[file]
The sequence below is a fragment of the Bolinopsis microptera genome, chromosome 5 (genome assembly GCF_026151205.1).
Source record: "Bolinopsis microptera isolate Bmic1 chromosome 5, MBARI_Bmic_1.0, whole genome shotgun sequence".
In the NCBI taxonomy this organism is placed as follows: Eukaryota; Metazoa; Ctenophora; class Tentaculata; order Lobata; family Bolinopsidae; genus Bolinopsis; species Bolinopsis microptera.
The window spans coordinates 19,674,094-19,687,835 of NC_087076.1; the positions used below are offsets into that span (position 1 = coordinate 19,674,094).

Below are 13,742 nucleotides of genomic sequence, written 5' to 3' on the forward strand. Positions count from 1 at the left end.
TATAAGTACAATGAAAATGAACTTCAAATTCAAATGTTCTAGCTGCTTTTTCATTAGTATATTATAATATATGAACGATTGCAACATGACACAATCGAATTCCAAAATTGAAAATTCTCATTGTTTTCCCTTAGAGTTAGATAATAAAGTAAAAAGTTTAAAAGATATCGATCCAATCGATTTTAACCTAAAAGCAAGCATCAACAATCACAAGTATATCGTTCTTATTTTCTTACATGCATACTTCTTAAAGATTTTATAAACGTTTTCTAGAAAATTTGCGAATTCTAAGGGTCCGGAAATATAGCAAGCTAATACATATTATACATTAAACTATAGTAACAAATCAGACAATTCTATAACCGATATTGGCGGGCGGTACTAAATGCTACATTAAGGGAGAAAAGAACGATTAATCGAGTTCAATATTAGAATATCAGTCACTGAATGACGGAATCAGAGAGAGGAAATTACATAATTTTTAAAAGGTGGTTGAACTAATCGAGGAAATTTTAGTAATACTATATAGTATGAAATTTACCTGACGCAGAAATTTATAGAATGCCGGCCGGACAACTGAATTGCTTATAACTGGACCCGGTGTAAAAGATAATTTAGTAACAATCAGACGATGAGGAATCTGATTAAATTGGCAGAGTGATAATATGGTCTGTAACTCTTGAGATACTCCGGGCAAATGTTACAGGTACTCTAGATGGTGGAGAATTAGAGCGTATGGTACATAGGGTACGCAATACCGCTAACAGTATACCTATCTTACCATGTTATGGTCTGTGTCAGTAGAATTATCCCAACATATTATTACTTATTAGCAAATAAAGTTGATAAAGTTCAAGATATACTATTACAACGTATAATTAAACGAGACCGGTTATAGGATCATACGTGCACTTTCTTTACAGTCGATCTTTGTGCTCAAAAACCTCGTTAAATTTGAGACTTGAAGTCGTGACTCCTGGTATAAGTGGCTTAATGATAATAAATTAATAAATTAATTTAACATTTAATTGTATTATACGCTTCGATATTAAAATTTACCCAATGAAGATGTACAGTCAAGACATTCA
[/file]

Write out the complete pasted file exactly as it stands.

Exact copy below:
The sequence below is a fragment of the Bolinopsis microptera genome, chromosome 5 (genome assembly GCF_026151205.1).
Source record: "Bolinopsis microptera isolate Bmic1 chromosome 5, MBARI_Bmic_1.0, whole genome shotgun sequence".
In the NCBI taxonomy this organism is placed as follows: Eukaryota; Metazoa; Ctenophora; class Tentaculata; order Lobata; family Bolinopsidae; genus Bolinopsis; species Bolinopsis microptera.
The window spans coordinates 19,674,094-19,687,835 of NC_087076.1; the positions used below are offsets into that span (position 1 = coordinate 19,674,094).

Below are 13,742 nucleotides of genomic sequence, written 5' to 3' on the forward strand. Positions count from 1 at the left end.
TATAAGTACAATGAAAATGAACTTCAAATTCAAATGTTCTAGCTGCTTTTTCATTAGTATATTATAATATATGAACGATTGCAACATGACACAATCGAATTCCAAAATTGAAAATTCTCATTGTTTTCCCTTAGAGTTAGATAATAAAGTAAAAAGTTTAAAAGATATCGATCCAATCGATTTTAACCTAAAAGCAAGCATCAACAATCACAAGTATATCGTTCTTATTTTCTTACATGCATACTTCTTAAAGATTTTATAAACGTTTTCTAGAAAATTTGCGAATTCTAAGGGTCCGGAAATATAGCAAGCTAATACATATTATACATTAAACTATAGTAACAAATCAGACAATTCTATAACCGATATTGGCGGGCGGTACTAAATGCTACATTAAGGGAGAAAAGAACGATTAATCGAGTTCAATATTAGAATATCAGTCACTGAATGACGGAATCAGAGAGAGGAAATTACATAATTTTTAAAAGGTGGTTGAACTAATCGAGGAAATTTTAGTAATACTATATAGTATGAAATTTACCTGACGCAGAAATTTATAGAATGCCGGCCGGACAACTGAATTGCTTATAACTGGACCCGGTGTAAAAGATAATTTAGTAACAATCAGACGATGAGGAATCTGATTAAATTGGCAGAGTGATAATATGGTCTGTAACTCTTGAGATACTCCGGGCAAATGTTACAGGTACTCTAGATGGTGGAGAATTAGAGCGTATGGTACATAGGGTACGCAATACCGCTAACAGTATACCTATCTTACCATGTTATGGTCTGTGTCAGTAGAATTATCCCAACATATTATTACTTATTAGCAAATAAAGTTGATAAAGTTCAAGATATACTATTACAACGTATAATTAAACGAGACCGGTTATAGGATCATACGTGCACTTTCTTTACAGTCGATCTTTGTGCTCAAAAACCTCGTTAAATTTGAGACTTGAAGTCGTGACTCCTGGTATAAGTGGCTTAATGATAATAAATTAATAAATTAATTTAACATTTAATTGTATTATACGCTTCGATATTAAAATTTACCCAATGAAGATGTACAGTCAAGACATTCA